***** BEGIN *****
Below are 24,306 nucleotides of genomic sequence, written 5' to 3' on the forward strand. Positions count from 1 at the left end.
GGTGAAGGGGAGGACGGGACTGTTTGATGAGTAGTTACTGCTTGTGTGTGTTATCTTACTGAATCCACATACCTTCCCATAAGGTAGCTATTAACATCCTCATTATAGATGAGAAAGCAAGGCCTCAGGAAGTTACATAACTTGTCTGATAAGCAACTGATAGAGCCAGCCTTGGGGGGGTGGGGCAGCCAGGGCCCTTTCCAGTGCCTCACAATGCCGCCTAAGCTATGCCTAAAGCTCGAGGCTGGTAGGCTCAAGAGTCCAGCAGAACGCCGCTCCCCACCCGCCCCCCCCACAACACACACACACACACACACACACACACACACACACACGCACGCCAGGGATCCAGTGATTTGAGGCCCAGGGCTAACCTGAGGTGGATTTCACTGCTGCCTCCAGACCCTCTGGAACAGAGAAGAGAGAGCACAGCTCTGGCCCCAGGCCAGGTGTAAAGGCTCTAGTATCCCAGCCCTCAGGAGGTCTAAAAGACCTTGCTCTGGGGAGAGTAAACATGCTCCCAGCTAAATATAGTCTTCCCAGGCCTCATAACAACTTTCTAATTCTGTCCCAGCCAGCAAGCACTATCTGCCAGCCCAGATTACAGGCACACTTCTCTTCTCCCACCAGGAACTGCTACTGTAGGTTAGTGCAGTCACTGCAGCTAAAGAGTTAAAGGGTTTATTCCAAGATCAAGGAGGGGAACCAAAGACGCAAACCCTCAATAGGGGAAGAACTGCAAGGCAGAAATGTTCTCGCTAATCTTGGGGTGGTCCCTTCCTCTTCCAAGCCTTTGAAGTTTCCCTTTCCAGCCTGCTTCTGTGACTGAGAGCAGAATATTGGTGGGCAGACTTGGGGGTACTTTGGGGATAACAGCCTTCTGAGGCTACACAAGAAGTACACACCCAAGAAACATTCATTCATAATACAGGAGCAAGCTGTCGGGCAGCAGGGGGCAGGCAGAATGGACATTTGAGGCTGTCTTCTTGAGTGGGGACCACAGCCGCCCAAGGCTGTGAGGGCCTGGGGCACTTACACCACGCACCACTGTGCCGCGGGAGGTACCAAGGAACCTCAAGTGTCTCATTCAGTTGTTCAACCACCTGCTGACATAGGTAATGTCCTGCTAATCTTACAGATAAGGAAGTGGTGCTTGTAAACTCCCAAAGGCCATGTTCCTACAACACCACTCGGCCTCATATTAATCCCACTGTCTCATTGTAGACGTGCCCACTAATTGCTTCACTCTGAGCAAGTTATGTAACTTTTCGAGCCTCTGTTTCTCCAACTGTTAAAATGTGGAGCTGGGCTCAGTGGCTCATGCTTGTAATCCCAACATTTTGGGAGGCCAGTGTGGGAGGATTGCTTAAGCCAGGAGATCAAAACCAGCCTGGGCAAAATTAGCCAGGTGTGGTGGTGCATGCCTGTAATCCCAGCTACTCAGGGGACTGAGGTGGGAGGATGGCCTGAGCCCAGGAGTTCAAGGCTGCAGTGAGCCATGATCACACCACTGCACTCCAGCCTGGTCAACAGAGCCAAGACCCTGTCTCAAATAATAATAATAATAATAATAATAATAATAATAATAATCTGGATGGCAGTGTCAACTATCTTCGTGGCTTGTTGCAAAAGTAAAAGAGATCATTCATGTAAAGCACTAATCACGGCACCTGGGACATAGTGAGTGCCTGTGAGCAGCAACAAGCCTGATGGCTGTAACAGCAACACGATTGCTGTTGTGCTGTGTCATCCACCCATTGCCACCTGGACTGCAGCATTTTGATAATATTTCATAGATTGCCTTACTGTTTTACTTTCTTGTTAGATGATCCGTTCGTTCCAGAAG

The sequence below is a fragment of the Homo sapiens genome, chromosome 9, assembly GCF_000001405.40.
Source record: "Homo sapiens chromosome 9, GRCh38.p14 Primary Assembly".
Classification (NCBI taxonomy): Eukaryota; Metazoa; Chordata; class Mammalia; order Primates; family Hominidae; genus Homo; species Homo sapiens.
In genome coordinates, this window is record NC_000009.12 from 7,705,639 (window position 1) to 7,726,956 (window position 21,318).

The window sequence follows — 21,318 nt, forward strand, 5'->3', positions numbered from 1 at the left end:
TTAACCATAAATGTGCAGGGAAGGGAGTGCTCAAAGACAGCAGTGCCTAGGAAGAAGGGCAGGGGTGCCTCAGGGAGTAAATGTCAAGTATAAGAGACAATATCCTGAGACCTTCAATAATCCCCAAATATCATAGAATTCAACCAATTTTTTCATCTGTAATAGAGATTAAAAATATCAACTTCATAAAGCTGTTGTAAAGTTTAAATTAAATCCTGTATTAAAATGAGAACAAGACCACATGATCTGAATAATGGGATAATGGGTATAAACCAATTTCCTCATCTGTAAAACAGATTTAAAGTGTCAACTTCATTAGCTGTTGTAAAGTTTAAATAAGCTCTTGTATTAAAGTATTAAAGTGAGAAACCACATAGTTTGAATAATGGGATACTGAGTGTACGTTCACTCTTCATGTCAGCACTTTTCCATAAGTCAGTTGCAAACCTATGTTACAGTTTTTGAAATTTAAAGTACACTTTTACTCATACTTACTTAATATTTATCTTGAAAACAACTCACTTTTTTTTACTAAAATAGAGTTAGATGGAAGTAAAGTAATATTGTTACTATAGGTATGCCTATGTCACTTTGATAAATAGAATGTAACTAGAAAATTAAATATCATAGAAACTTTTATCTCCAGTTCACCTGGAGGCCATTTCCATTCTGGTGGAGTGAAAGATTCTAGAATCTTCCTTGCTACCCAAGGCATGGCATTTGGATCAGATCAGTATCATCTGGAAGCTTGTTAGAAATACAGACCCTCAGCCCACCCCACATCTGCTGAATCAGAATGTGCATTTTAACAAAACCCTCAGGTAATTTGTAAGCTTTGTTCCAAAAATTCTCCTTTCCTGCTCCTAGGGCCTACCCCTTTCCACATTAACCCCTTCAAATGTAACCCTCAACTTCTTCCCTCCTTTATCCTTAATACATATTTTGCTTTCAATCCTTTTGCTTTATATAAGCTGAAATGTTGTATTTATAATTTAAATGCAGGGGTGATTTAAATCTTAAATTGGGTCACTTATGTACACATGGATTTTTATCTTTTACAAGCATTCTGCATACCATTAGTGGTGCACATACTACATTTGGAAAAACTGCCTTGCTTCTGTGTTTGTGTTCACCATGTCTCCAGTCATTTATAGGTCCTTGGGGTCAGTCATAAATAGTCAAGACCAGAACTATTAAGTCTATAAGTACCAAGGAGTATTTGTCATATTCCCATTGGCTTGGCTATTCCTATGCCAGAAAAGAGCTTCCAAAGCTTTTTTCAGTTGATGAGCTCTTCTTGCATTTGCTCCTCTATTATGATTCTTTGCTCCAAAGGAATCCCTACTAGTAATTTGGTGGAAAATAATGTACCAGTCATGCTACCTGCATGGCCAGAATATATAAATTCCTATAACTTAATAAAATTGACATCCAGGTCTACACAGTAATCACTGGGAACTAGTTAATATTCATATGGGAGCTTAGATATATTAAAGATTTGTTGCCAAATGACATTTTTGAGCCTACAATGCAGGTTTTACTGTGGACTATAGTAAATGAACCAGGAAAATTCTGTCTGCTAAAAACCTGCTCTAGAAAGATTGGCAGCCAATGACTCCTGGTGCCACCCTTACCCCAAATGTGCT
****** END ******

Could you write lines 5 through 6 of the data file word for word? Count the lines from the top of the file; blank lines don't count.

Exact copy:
Classification (NCBI taxonomy): Eukaryota; Metazoa; Chordata; class Mammalia; order Primates; family Hominidae; genus Homo; species Homo sapiens.
In genome coordinates, this window is record NC_000009.12 from 7,705,639 (window position 1) to 7,726,956 (window position 21,318).